• 11-09-2015

Great and Zooming with info

This first part of these lectures is amazing. The delivery is astoundingly good. Did here and stood firm principles of psychoanalysis as well as literary analysis or great.

2 people found this helpful

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  • Amazon Customer
  • 11-10-2019

Fails to deliver on its promise

The description of the course promises "The course has been designed to exhibit not only the themes and techniques of great literature but also to expose both the power and limitations of several different analytic tools in assisting our understanding of these monuments of the human spirit", and reading the full description hints even more strongly to a course that will provide the listener with tools to understand and analyse literature. In practice, however, the course is a stroll through an anthology of works (which, like every anthology, makes its own choices, which are at some cases odd) that is organized somewhat chronologically, but without any other meaningful order. During the lectures we are hearing a summary of the novel, poem or play, and dwell on some (usually uninteresting) minutia the professor chose to focus on. What I expected to get but did not were tools and approaches in literary critique - when dealing with Sonnets there was nothing about the structure of the sonnet (rhyming scheme, meaning in each structural part, the difference between the Shakespearean and the Petrarchan sonnet, nothing about what is a metaphor and how it is used, nothing about reading strategies such as close reading, reader's response, and subversive reading, during the entire part on novels and narrative (I still have about an hour of listen, I don't expect any change), not even a mention of fabula and sujet, narrator types, or almost anything else. The one single exception to that is the mention of the picaresque novel, which looks like an attempt to draw the development of the novel, but this effort stops immediately after this short mention. All in all, if this was a course titled "a tour through works of literary significance" it would have been completely acceptable course (Though, as mentioned, some of the choices are questionable). But for something that promises to provide the listener with tools to understand literature, it is a complete failure

1 person found this helpful

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  • Farniboy
  • 21-04-2015

Interesting, Informative English Literature course

A great, if sometimes heavy listen. The issue for me was that I'm not particularly well read (one of the reasons I listen to The Great Courses!) so I hadn't heard of some of the poets and playwright's discussed here. T Weinstein's strength his he gets across the information in an easy listening way. Like all the Great Courses that I've listened to, well worth a listen!

13 people found this helpful

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  • Jess Hoare
  • 01-12-2014

A great intoduction

Would you recommend this audiobook to a friend? If so, why?

This is a great and wide sweeping introduction. Professor Arnold Weinstein is engaging and interesting.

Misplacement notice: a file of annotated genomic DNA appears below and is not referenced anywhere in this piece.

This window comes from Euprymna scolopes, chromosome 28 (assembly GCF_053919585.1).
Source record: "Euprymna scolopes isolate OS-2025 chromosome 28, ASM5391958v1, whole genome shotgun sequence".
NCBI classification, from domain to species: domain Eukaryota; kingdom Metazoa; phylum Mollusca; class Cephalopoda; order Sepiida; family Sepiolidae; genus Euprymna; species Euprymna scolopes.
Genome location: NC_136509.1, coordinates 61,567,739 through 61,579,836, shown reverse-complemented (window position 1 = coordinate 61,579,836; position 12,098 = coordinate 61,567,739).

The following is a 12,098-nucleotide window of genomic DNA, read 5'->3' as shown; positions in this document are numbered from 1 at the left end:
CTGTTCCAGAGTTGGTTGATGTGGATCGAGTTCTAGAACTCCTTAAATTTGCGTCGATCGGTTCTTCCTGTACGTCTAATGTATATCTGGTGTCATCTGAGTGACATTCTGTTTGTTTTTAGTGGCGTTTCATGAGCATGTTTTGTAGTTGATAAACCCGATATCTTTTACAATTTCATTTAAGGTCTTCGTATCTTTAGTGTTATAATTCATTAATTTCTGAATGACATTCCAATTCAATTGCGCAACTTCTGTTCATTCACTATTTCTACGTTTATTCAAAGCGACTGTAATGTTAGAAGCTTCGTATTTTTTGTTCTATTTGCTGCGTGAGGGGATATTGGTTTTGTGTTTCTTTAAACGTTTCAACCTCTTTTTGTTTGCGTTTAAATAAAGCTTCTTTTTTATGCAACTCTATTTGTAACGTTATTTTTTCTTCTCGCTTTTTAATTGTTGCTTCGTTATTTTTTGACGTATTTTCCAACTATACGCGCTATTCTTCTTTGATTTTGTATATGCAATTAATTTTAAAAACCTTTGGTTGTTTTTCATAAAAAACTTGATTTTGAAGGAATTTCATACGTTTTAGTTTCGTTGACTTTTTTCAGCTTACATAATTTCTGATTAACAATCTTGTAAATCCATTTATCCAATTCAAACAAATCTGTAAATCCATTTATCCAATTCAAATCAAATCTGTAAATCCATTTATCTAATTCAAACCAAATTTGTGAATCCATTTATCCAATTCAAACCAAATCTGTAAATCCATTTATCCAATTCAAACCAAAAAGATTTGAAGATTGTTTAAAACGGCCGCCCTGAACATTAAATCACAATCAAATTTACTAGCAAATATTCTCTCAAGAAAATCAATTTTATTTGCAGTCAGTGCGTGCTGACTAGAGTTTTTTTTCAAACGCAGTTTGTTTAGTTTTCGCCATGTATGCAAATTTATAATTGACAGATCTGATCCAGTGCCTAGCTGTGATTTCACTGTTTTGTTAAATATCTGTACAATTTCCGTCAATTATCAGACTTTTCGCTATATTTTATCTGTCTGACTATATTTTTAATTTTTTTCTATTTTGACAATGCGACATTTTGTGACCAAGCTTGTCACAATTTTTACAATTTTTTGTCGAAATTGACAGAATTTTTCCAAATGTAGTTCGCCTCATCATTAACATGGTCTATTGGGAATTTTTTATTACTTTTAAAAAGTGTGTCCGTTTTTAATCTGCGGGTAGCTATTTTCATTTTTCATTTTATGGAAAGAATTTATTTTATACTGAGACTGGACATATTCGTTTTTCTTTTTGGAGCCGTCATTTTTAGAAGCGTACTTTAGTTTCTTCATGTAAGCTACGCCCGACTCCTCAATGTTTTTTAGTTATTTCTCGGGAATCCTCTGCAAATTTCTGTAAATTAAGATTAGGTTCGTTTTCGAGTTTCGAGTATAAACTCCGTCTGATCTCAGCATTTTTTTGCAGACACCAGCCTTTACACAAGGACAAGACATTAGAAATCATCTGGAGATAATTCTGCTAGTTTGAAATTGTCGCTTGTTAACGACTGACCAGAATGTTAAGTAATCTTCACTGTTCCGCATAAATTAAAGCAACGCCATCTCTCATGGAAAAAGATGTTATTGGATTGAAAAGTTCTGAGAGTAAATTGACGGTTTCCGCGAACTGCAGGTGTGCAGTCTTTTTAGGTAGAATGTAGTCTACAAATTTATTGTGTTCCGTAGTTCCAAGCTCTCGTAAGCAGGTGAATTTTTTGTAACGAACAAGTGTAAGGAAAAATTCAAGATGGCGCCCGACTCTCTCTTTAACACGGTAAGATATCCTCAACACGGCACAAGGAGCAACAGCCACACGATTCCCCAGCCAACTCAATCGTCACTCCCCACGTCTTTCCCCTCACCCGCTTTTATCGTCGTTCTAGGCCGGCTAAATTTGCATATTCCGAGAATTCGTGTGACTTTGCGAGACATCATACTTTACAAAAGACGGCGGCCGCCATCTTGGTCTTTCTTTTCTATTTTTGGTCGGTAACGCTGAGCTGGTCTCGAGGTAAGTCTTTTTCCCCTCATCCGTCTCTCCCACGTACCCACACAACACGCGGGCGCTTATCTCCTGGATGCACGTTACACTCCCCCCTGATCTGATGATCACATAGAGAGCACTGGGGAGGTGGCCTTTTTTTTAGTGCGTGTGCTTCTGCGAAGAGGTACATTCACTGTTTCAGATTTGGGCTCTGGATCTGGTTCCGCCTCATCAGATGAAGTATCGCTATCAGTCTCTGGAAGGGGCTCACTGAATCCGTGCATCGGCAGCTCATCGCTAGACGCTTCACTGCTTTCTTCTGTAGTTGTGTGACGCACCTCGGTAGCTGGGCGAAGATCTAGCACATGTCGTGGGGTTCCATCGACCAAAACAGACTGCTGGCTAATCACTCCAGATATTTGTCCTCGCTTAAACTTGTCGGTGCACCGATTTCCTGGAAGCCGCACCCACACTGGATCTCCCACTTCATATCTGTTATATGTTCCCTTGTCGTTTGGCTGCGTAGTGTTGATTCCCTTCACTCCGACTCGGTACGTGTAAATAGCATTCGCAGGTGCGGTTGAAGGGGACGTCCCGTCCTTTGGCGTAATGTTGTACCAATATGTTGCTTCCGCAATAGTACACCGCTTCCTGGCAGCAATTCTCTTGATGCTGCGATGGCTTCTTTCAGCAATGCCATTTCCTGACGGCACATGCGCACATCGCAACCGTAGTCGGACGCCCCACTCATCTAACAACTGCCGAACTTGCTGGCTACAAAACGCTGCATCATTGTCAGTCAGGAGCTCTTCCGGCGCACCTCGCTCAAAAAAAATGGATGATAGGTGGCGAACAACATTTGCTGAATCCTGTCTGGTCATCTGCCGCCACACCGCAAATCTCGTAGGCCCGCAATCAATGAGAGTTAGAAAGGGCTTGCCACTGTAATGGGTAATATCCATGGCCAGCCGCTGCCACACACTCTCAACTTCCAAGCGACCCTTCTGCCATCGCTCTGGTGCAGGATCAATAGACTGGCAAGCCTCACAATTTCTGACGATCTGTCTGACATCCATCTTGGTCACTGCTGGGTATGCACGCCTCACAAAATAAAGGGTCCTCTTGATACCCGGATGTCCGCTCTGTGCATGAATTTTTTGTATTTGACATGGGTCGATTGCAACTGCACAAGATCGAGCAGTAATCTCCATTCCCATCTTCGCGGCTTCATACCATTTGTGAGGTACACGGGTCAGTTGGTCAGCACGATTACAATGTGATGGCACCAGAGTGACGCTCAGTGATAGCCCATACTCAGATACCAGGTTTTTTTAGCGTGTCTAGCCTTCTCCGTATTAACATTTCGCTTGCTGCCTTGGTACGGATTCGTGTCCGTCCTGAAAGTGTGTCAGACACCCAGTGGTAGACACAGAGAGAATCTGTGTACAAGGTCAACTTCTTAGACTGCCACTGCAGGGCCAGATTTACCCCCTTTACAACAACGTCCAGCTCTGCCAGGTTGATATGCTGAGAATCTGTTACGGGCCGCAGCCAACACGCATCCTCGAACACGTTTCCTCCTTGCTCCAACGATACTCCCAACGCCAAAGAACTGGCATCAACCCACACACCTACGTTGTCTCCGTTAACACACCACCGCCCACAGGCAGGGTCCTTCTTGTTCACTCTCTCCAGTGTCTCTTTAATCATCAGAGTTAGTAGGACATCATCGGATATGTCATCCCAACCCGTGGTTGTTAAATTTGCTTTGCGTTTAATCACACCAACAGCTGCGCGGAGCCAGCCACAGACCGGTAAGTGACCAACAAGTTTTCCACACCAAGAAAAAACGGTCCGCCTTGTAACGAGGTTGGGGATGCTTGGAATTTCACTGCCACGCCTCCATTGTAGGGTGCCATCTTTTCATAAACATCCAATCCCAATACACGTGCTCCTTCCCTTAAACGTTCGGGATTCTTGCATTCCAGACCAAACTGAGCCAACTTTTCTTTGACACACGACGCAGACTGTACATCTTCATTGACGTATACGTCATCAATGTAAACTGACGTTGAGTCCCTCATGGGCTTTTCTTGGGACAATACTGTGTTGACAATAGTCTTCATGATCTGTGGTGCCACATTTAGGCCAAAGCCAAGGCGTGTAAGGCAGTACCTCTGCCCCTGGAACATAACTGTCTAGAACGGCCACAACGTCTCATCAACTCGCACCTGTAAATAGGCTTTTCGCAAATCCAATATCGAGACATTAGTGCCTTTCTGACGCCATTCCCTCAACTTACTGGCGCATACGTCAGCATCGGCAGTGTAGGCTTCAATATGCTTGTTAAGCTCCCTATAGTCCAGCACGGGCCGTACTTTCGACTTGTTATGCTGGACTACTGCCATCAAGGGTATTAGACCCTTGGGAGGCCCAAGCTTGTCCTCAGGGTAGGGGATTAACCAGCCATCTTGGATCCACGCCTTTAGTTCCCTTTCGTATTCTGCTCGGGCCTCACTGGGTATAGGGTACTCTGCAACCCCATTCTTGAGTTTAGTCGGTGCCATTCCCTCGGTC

What was one of the most memorable moments of Understanding Literature and Life: Drama, Poetry and Narrative?

This book has expanded my understanding greatly.

10 people found this helpful

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  • tofpy
  • 13-12-2016

Really great lectures but poor sound quality.

What did you like most about Understanding Literature and Life: Drama, Poetry and Narrative?

The lessons are great and show a great insight.
Great scope too, though some authors can be said missing.

How could the performance have been better?

By improving the recording!
The sound is really poor, it's like listening to radio on AM bandwaves. Any small local independent radio or studio can have a better recording quality. It's really a shame because because the lessons are really interesting.

Also, I'm not a native English speaker but I'm still able to get most Great Lectures series without a problem - and I sometimes find that the professor doesn't articulate enough, or mumbles a bit- which added to the poor sound quality, makes him hard to understand.
Which has never been the case for someone like Elisabeth Vandiver for instance.

6 people found this helpful

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  • Magdalena
  • 01-04-2016

Very enjoyable narrative to listen

Prof. Weinstein's way of presentation is engaging and interesting. The lectures are chronologically structured and different literary genres are introduced. I would definitely recommend the course.

4 people found this helpful

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  • Chris N.
  • 23-06-2019

Would have been five without the music!

Excruciating music. Excellent course. Incredibly good value. Professor is very good.The repeating introductory music is painfull.

1 person found this helpful

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  • Michael J Birdsall
  • 27-01-2018

An example of what is wrong with education.

This a course of a professor picking and choosing facts, embellishing, and simply making things up. For the example, that neither law or literature about humans existed before the Greeks. It is logically inconsistent and proceeds like a con man slowly trying to convince you that you can only understand literature through a university professor. The professor uses spurious correlation as evidence. It is everything that is wrong with modern education.

4 people found this helpful